Bulgur Gluten Free Substitutes

Today we’re going to be looking at what bulgur is, whether it’s gluten-free and the different bulgur gluten-free substitutes on offer. It’s not something I notice on packaging very often because it goes by a lot of different names – but is more popular than you may realize.

What Is Bulgur?

Bulgur, or perhaps better known as bulgur wheat, is a type of cereal grain that comes from several different varieties of wheat. It’s most often seen in Middle Eastern cuisine. However, it can be used in a range of dishes. It’s very versatile and can be added to savory and sweet dishes. Most often, it’s made using durum wheat but you may see a whole host of other wheats being used.

It’s a whole grain and tastes very earthy and nutty – plus it’s full of fiber. It’s main uses is as a substitute for rice, quinoa, and couscous.

Uses Of Bulgur

Let’s take a look at what you can use bulgur for. As it’s similar to rice and couscous, it’s main use is as a side dish. However, in it’s whole-wheat form, it can be used in a range of foods, such as:

  • pilaf
  • soups
  • baked goods
  • cereals
  • salads

You can add bulgur grains to pretty much anything to create a nutty flavor.

bulgur salad

Learn more about: Substitutions For Wheat Bran; Are There Any Gluten-Free Wheat Bran Options?

Is Bulgur Gluten-Free?

Bulgur is not safe when following a gluten-free lifestyle. Bulgur is a type of cereal grain and like all other cereal grains, contains gluten. It has a range of different names, so be sure to watch out for all of them. These include:

  • durum
  • groats
  • riffoth
  • bulgur wheat
  • burghul

It’s made 100% from wheat, so is overflowing with our arch enemy, gluten.

If this diet is new to you, it’s important to bear in mind that all cereal grains can not be eaten. These include:

  • Barley
  • Rye
  • Oats
  • Wheat
  • Spelt
  • Bulgur

Gluten-Free Bulgur Substitutions

There’s many different substitutes you can use to replace bulgur. However, I’m going to just share a few of my favorites with you.

Quinoa

Quinoa has been around for thousands of years and has proven to be massively popular in recent years. It’s definitely the closest substitute for bulgur in texture and taste.

Quinoa’s health benefits are outstanding and it’s most definitely a superfood. For example, it’s full of amino acids and supplements such as iron, magnesium, and calcium. It’s also full of fiber, which means you’ll be left feeling fuller for longer.

Much like bulgur, throw it into a salad or soup – yummy!

Ancient Harvest is a great gluten-free brand to try if you’re craving quinoa. And they don’t just have one flavor! For example, they have Traditional Quinoa and Harmony Quinoa. Both are organic and completely gluten-free. You can usually find this brand in your local grocery store and you can expect to pay around $4-$5.

Buckwheat

Don’t let the name scare you! Buckwheat is completely gluten-free. It sounds like a cereal grain, but is actually a fruit seed – go figure! While the taste may not be quite the same as bulgur, it’s uses are. You can use buckwheat for dishes such as soups and stews.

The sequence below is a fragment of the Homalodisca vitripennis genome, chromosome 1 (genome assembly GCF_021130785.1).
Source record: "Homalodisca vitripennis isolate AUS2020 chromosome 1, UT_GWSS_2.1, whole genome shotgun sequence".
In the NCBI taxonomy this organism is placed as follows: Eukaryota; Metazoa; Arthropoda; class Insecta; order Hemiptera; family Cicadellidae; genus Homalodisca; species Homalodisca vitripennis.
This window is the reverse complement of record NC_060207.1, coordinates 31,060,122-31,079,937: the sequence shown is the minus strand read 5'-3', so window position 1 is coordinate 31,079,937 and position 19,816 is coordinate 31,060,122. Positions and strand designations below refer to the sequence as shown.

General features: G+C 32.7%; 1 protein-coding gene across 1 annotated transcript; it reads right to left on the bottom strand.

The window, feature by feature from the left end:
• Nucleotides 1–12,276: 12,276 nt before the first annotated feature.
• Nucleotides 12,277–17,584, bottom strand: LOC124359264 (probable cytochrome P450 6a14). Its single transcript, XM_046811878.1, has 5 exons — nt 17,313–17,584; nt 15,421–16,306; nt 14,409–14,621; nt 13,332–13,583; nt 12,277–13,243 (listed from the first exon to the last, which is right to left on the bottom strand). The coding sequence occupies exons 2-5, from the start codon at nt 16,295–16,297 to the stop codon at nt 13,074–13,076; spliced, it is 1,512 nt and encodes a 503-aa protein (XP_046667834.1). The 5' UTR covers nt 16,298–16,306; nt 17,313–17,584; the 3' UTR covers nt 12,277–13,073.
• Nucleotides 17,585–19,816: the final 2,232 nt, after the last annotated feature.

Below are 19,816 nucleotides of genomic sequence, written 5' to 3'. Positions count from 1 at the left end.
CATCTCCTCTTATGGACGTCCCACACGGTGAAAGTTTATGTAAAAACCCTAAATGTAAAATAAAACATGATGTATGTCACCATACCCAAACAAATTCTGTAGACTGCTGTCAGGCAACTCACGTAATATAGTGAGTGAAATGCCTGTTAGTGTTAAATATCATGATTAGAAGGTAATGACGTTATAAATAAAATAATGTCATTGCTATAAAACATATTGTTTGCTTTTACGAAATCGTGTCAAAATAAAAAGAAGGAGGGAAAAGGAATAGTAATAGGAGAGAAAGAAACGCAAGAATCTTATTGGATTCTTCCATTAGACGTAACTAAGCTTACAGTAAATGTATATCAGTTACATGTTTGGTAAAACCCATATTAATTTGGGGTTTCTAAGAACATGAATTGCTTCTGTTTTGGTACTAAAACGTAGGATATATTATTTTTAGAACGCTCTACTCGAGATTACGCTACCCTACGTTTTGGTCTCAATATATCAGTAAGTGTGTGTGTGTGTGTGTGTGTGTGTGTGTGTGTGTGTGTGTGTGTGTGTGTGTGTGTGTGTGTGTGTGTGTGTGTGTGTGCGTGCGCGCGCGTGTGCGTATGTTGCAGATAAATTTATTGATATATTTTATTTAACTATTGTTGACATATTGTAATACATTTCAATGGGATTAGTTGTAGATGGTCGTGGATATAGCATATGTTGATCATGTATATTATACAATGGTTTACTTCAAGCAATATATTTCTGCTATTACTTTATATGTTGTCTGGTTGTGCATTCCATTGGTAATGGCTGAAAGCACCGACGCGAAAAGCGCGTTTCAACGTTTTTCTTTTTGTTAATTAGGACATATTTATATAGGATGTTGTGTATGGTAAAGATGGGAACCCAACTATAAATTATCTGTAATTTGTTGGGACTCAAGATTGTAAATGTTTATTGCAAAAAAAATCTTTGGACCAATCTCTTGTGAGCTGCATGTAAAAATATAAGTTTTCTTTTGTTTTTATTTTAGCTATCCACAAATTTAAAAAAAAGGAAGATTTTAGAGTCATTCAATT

Again, this alternative has a range of health benefits, including:

  • Improves blood flow
  • Lowers blood pressure
  • High in magnesium

Bob’s Red Mill is a good place to start if you’re looking for buckwheat. Their Organic Gluten-Free Creamy Buckwheat is made in a dedicated gluten-free facility, which means it’s 100% safe for consumption. At around $13 a bag, it’s certainly a pricier alternative to bulgur, but it is delicious!

Amaranth 

Amaranth is probably the healthiest option of them all – it’s another superfood, for sure. It grows with flowers (which are absolutely beautiful). When cooked, the grains supply so much goodness. Folate, calcium, iron, copper, zinc – and so many more.

This is a great grain to use if your diagnosis is new. When mine was new, I was deficient in a lot of things, several of them in the list above – which is completely normal if you’ve been waiting a while for a diagnosis. As well as prescribed tablets, I ate foods rich in grains such as amaranth to get my body back on track. It’s rich, nutty, and delicious.

Living Now have an Organic Whole Grain Amaranth which is certified gluten-free and organic. You can find this in your local grocery stores for around $10. This is probably best for breakfast foods such as porridge or cereal.

Millet

Rich in iron and magnesium, here I come with yet another superfood. Worldwide, millet is an extremely popular grain – and completely gluten-free. It’s easy to digest and incredibly versatile – you really can add millet to just about anything.

Arrowhead Mills do an amazing Organic Whole Millet, which is 100% gluten-free. At around $15, it isn’t cheap – but as it’s so diverse, it should definitely be in your pantry. Full of protein and goodness, add it to any meal and feel the benefits. It’s even been known to aid sleep – how incredible is that?!

Which Grain Is For You?

To conclude, I hope this has helped you realize that there are plenty of gluten-free bulgur substitutes. If money allows, try each of them and decide which one compliments each meal best. There’s so much you can do with each grain – so go wild!

It can feel overwhelming trying so many new grains, but as long as you stay away from cereal grains – you should be okay. Be sure to always check packaging for gluten, and always opt for a gluten-free label if that’s an option. It does take some getting used to – but I promise, you’ll be there in no time.

Which grain is your favorite? I think in terms of the closest to bulgur, I would say quinoa. Let me know in the comments below which grains you add to which dishes – the crazier the better.

Read more about: Does Indian Food Have Gluten?

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